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"Salt could make your immune system go haywire" Daily Mail UK

Discussion in 'Other Health News and Research' started by ukxmrv, Oct 22, 2014.

  1. ukxmrv

    ukxmrv Senior Member

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    I wasn't sure which section to post this in. The Daily Mail not being my favourite source for health related information but it mentions Th17 and autoimmune conditions.

    "Last year animal studies published in the journal Nature found that salt increased a type of cell in the immune system called type 17 helper T cell (Th17)."

    "Researchers believe that salt activates a type of cell involved in autoimmune conditions. These conditions, which have risen in recent years, include type 1 diabetes, rheumatoid arthritis, multiple sclerosis and Crohn's and ulcerative colitis (which cause inflammation in the gut)"

    "Levels of these cells - which trigger inflammation - seem to rise in autoimmune conditions, leading to speculation that they might be involved in triggering the immune system to attack healthy tissue.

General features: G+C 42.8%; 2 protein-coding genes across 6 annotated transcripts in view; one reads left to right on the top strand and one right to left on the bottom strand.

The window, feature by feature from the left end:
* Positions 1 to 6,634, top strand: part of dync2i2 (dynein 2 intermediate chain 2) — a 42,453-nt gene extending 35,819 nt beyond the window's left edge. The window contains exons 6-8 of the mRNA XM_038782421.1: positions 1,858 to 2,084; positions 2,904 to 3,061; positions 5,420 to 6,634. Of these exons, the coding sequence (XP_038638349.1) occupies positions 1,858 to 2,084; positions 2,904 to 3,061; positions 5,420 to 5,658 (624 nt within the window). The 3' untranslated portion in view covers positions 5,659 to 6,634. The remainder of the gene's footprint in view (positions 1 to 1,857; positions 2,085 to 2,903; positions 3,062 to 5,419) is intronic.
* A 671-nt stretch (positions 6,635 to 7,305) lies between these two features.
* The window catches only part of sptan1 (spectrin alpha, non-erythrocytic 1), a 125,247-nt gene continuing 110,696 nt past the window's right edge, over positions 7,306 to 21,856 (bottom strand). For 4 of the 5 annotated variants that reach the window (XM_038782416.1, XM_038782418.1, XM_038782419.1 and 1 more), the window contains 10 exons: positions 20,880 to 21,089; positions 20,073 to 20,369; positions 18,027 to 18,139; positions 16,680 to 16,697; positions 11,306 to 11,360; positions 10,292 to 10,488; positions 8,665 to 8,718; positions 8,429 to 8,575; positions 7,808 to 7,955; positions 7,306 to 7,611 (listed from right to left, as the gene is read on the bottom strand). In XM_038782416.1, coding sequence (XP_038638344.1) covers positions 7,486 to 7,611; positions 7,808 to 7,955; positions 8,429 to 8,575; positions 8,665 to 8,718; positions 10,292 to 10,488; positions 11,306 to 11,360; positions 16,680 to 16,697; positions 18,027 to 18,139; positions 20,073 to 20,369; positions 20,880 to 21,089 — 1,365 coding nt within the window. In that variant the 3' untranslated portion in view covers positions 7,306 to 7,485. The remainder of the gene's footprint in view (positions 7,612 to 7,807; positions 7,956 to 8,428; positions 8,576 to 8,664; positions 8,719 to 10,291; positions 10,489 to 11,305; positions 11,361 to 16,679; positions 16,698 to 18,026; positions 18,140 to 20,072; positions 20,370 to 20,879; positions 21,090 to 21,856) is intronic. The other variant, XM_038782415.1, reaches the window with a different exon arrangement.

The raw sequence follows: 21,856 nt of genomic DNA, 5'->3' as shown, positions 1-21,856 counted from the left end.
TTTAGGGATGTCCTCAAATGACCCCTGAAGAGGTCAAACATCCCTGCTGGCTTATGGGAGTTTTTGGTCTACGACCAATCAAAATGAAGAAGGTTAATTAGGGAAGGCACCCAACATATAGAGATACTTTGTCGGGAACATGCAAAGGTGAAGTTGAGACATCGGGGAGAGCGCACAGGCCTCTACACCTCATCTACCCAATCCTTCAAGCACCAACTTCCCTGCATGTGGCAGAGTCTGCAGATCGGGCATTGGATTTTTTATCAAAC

The study, which was conducted at Brigham and Women's Hospital in Boston, found that animals fed a high-salt diet for three weeks had a dramatic increase in the number of Th17 cells compared with those fed a normal diet.

    Another part of the study showed that animals on a high-salt diet also had more severe symptoms of an autoimmune disorder called autoimmune encephalomyelitis, which is an animal version of multiple sclerosis."


    Read more: http://www.dailymail.co.uk/health/article-2800756/salt-make-immune-haywire.html#ixzz3GsLT0AxM
     
    SDSue, JAM, xchocoholic and 1 other person like this.
  2. Hip

    Hip Senior Member

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    That increase in Th17 cells produced by salt may worsen coxsackievirus B infections, since Th17 cells may make coxsackievirus B myocarditis worse. Refs: 1 2 3

    Then again, a very high salt intake is a treatment for POTS and neurally mediated hypotension.
     
    Valentijn likes this.
  3. MeSci

    MeSci ME/CFS since 1995; activity level 6?

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    Animal studies have on average an approx 50% chance of showing the same results as for humans. So you might as well toss a coin. And they don't even say which species were used. Some are less relevant than others.

    Some of the things we are claimed to 'know' to be adverse effects of salt are in fact disputed. Human studies almost always rely on sodium levels in urine, which can indicate natriuresis - excessive salt excretion, which can in fact cause deficiency. Sodium deficiency can be very dangerous, as I know from bitter experience.
     
    ahmo likes this.

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